If you're chasing a sort of Balkans blend of Mount & Blade, a masterful collision itself of kingdom management and boots-on-the-ground combat, Freeman: Guerrilla Warfare should be the first port of call. For one, that theme is few and far between, but also because Freeman is dutifully supported and highly engaging piece of strategy-action.
Players build a small ragtag band of weekend warriors into a sprawling army of highly-trained, heavily-armed veterans via roaming fractured fictional lands. The flavour is as mentioned, a sort of pastiche of the former Yugoslavia. Bands of armed brigands and the forces of powerful factions vie for control over any number of settlements, forming the targets and prizes of enterprising raiders.
Each settlement can be developed to increase revenue, bolster defense, increase trading options and harbour defense squads. Once there's a contact, either in the field or at a settlement, the game switches to a very robust, very tactical first-person shooter. Players assume command and, while getting their hands dirty via Freeman's impactful gunplay, can command as many friendly AI troops as their current stats support. It's thrilling stuff, standing toe-to-toe with the likes of ArmA.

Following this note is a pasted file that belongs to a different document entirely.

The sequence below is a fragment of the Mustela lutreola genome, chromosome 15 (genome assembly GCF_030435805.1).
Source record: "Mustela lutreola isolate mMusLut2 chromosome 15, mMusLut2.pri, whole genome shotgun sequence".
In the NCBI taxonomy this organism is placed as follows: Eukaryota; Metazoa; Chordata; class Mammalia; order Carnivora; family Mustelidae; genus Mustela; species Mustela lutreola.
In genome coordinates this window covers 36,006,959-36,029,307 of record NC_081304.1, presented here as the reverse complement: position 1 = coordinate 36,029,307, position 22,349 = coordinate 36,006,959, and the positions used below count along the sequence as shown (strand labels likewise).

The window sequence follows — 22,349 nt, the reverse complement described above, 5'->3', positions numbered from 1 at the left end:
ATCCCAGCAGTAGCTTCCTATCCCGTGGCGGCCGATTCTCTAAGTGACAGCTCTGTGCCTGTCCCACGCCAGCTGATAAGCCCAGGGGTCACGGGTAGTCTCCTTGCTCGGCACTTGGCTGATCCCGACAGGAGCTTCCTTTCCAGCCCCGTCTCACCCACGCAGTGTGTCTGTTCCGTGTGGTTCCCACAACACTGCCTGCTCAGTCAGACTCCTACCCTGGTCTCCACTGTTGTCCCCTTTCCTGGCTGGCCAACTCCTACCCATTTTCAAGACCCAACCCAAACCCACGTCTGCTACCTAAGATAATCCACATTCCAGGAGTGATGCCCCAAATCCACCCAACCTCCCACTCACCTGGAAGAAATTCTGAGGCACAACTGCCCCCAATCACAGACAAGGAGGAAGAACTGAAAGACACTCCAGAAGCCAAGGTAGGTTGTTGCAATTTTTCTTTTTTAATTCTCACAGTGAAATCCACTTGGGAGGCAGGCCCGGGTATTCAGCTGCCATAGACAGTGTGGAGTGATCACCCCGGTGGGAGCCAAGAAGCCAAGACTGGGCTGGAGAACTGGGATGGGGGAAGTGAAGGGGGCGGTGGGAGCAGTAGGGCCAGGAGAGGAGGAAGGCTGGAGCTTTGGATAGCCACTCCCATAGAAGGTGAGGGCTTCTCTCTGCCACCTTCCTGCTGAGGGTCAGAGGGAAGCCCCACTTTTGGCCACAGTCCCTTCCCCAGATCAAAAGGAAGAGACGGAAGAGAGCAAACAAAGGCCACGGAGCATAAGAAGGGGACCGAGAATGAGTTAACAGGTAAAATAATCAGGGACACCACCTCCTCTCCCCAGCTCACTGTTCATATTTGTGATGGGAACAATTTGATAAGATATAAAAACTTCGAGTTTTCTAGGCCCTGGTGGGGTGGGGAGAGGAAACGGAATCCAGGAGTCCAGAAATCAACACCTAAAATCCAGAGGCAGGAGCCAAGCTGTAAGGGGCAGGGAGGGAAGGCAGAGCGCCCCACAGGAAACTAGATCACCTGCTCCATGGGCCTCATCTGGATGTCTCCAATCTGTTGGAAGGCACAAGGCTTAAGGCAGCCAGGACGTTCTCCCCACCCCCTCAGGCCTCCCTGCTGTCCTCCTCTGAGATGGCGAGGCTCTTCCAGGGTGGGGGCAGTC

Freeman is an easy recommendation, even for the Early Access-shy. Despite already being feature-rich, it receives a consistent barrage of updates from its tireless developers. One of the best and most ambitious tactical strategies in the mix.
Publisher/Developer: Gunpowder Games, LLC/Gunpowder Games, LLC
Argh, thar be a naval take on them Battle Royale games. Indeed, Maelstrom trades grubby firefights around barns for rolling waves and dangerous channels. Retaining the ever-contracting pressure-cooker concept of the current multiplayer zeitgeist, this fantasy fight to the depths has players sail about and cannonade their opponents for loot and score. It's solid, beautiful and a damn good time.
The nitty-gritty has players choose from the current crop of three factions, and therein, three classes of customisable ships. Crew unlocks and assignments offer interesting upgrades, as well as accrued loot able to cover costs of basic ship overhauls. At the moment, it's relatively simple and doesn't offer much choice or divergence, but factional and class differences alleviate ennui.